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Carl Fisher-Indy 500 Founder

While images of the old fashioned high-wheeled “ordinary” bicycles and the winged tire logo of the Indianapolis Motor Speedway are instantly recognizable to sports fans all over the world, no-one remembers Henry T. Hearsey today. Hearsey not only introduced Indianapolis to the first commercially viable bicycle, opened the first Circle City bicycle shop, was the first to recognize the genius of Major Taylor and Carl Fisher and opened the first car dealership in the city. He was born during the Civil War, flourished during the Gilded Age / Industrial Age / Progressive Era / Roaring Twenties and survived the Great Depression. Henry T. Hearsey, the trailblazing businessman whose name is unknown to most Hoosiers, died in the summer of 1939. He lies buried in Crown Hill Cemetery among the many notable names from the pages of Indianapolis’ history, most of whom knew him personally and called him by his nickname. Happy holidays “Harry” Hearsey, the Circle City tips its collective cap to you.

Abe Lincoln, Presidents, Sports

The Abraham Lincoln Handball.

Lincoln handball pic

Original publish date:  September 20, 2018

Abraham Lincoln is in the National Handball Hall Of Fame. What, you say? There’s a national handball Hall of Fame? Well, I don’t know if such an entity exists or whether the 16th president is enshrined there. But if it does and he ain’t…he should be. I do know that Lincoln is inducted into the wrestling Hall of Fame, but that’s another story.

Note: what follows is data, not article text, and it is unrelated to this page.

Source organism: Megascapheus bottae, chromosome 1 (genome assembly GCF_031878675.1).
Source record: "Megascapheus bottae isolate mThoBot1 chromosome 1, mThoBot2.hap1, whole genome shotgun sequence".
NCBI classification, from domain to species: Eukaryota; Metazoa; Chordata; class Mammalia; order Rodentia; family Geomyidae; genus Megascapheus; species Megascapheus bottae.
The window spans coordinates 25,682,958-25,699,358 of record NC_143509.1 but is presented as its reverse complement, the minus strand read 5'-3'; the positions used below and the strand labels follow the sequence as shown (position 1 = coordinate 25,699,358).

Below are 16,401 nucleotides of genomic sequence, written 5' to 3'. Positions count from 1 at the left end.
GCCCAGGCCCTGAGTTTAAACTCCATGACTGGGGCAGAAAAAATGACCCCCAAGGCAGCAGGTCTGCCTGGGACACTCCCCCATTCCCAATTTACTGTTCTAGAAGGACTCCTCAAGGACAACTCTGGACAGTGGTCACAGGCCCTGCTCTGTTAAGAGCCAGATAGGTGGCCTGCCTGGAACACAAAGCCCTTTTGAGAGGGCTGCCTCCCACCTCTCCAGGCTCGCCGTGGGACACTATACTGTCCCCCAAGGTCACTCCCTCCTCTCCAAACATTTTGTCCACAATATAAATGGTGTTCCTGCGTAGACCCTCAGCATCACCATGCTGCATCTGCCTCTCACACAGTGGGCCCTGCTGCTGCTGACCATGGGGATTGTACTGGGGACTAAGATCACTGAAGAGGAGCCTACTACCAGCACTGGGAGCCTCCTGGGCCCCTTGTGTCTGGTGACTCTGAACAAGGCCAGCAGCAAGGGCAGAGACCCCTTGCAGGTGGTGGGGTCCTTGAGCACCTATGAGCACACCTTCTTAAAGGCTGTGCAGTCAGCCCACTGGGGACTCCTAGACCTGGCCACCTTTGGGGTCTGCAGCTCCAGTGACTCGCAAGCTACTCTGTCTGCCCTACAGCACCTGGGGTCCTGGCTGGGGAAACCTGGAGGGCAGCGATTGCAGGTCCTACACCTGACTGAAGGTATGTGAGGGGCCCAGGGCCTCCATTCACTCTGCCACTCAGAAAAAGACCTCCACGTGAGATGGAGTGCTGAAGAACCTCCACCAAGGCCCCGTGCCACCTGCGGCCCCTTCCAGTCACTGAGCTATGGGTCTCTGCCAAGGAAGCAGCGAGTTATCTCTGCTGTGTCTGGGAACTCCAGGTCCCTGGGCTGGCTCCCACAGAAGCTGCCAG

Serious Lincoln fans have likely heard a reference to the “alley by the journal office” a few times over the years but may not know much about it. Abraham Lincoln was known to be a sportsman for most of his life in an age when organized sports were hard to find. Undoubtedly, you’ve heard about Lincoln’s prowess as a wrestler and extraordinary strength as a young man. He was known to “roll ten pins” (bowling) and play billiards and chess but admitted that he never excelled at any of them. Mr. Lincoln engaged in these games for exercise and amusement, both physically and mentally. During play he routinely regaled those present with jokes, western anecdotes and stories which made him popular with opponents and teammates alike.